Two ABC shows have tackled the use of the N-word in school in the last week and, given the precariousness of the topic, have come up with pretty thoughtful examinations of the word and its place in modern society.
First up was the season premiere last week of “Blackish,” the situation comedy about an upscale black family that since its debut last season has frequently taken on issues of race, education, and family life in funny but thoughtful ways.
As anyone who saw the promos for the episode called “THE Word,” parents Andre “Dre” Johnson (Anthony Anderson) and Rainbow Johnson (Tracee Ellis Ross) are called to school because of their youngest son, Jack (Miles Brown), a 4th or 5th grader who sings the Kanye West song “Gold Digger” at the school talent show. The song’s hook includes the N-word, rhyming with “gold digger,” of course.
(The show silently bleeped each instance of the word, including digitally scrambling the mouths of characters who uttered it.)
The situation is initially played for laughs, with Rainbow wondering where her son would have heard the N-word, and then we cut to Dre singing along to the Kanye West song in the car with Jack.
But as the episode goes on, there is some serious debate about the word and about efforts by a generation of African-Americans to reclaim it, whether for a rap lyric or something else. And there is the revelation to the parents by their teenage daughter, Zoe (Yara Shahid), that her white friends with names such as Dylan, Asher, and Jacob regularly use the word in ways she doesn’t find offensive.
“I can’t believe this,” says Dre. “My generation fought to take that word back, while your sexting, insta-dumbing generation is giving it away to everybody.”
In the end (spoiler alert), Dre addresses the school board about why he thinks black people should be able to say the word.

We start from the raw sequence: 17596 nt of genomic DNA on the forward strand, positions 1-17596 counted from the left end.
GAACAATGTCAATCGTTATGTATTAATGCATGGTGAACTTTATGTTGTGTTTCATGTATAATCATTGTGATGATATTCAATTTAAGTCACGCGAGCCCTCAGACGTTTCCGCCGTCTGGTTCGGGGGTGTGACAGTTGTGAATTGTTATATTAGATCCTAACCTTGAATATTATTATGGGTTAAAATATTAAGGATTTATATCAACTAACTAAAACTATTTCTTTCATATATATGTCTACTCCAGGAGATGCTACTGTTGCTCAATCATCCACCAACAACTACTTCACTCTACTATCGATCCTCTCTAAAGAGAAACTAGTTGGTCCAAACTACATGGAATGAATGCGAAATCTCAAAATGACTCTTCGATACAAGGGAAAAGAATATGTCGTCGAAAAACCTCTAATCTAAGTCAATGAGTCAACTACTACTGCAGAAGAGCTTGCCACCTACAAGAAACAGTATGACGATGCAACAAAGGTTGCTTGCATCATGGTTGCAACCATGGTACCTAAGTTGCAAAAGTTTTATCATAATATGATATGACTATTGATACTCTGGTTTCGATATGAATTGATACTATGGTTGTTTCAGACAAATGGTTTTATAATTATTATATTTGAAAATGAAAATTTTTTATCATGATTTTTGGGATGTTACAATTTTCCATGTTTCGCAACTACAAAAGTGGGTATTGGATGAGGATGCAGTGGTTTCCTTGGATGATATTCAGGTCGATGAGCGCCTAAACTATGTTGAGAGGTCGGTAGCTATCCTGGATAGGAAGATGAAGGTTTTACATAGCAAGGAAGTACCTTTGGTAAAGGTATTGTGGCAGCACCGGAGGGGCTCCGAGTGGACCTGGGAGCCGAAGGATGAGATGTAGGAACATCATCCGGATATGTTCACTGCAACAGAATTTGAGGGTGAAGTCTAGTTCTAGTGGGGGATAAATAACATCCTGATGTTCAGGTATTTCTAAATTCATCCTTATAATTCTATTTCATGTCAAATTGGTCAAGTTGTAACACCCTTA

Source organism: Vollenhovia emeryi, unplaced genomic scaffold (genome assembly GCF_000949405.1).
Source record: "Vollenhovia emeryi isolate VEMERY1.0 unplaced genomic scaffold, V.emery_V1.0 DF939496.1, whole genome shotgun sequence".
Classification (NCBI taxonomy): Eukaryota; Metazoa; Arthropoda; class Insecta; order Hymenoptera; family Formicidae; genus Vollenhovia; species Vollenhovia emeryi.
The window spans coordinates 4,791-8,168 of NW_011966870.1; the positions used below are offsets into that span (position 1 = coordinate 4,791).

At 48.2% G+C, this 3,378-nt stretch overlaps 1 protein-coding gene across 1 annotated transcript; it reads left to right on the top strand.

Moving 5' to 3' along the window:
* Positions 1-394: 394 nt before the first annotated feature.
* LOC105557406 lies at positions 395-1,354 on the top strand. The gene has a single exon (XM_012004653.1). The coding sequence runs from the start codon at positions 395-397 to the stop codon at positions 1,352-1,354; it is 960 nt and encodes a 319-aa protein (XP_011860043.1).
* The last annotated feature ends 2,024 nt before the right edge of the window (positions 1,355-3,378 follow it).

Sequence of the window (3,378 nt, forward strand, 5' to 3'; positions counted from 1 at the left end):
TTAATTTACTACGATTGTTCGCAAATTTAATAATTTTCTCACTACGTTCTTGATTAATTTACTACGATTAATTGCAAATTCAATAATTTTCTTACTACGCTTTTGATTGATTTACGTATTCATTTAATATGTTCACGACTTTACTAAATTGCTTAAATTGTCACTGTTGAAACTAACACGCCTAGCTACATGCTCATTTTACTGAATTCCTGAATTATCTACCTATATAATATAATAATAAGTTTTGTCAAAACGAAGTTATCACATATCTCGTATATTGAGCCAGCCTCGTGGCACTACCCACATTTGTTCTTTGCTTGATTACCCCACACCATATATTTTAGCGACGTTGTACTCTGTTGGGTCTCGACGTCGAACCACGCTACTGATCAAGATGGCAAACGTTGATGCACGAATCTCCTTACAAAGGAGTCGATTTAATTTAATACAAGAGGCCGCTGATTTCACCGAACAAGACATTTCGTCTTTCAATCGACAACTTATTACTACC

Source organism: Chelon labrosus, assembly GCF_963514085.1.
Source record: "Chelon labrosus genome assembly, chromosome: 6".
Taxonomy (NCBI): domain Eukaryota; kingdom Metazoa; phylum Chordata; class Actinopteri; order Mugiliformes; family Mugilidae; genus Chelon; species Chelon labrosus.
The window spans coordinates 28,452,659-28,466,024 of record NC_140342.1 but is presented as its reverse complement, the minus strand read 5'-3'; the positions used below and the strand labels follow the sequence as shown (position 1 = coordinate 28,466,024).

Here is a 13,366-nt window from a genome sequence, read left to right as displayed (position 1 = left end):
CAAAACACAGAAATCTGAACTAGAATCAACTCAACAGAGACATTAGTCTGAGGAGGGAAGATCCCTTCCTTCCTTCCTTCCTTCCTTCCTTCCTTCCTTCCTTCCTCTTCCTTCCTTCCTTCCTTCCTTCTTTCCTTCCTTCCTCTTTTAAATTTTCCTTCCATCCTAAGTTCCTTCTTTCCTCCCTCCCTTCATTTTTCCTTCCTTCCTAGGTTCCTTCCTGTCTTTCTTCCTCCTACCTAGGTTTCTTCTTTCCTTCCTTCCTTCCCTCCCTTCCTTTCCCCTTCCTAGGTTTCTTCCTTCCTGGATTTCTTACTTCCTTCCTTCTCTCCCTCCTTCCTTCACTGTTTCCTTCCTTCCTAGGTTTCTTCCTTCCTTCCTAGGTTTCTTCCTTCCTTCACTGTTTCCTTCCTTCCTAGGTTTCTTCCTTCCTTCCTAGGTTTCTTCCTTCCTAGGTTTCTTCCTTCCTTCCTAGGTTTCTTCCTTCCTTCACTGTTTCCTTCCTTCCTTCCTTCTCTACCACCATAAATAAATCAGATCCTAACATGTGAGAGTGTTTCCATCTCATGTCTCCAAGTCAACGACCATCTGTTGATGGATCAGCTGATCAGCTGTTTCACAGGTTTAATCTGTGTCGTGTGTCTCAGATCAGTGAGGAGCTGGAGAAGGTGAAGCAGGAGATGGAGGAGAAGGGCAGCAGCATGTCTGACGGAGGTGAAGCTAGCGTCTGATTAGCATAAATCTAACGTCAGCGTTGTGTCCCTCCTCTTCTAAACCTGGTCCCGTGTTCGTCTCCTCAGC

“Paula Deen says it, and catches a little flak, but then, in turn, gets over $100 million in funding,” he says. “My son says the N-word and gets kicked out of school.”
“This whole country has been schizophrenic about what to call black people for two centuries,” Dre adds. “And the last person who should be held accountable for it is an 8-year-old boy who doesn’t have an ounce of hate in his heart,” Dre adds.
Jack’s expulsion is reduced to a suspension. And Dre tells his son that perhaps he should hold off on saying the N-word until he is old enough to understand the history of it.
Meanwhile, on “The View” on Monday, the ladies turned their “Hot Topics” discussion to a Virginia high school teacher who was suspended for uttering the word in the context of a classroom discussion of racism and the controversy over the name of the Washington Redskins football team.
“The word has so much connotation and negativity,” co-host MIchelle Collins said.
“You know what?” co-host Whoopi Goldberg said. “A history teacher is teaching history. If you don’t know the history, and you don’t know why the word n***** is offensive to some people—Yes, I said it. Yeah, I said it—I don’t think you should beep ‘Roots.’ I don’t think you should not know about Huck Finn. You have to know history. These are words that were used.”
She did say the word, but “The View” bleeped it.
Not everyone would agree with the views of TV dad Dre Johnson or TV host Whoopi Goldberg on who may use the N-word. But their shows treated the issue with the depth and tenor it deserves.
A version of this news article first appeared in the Education and the Media blog.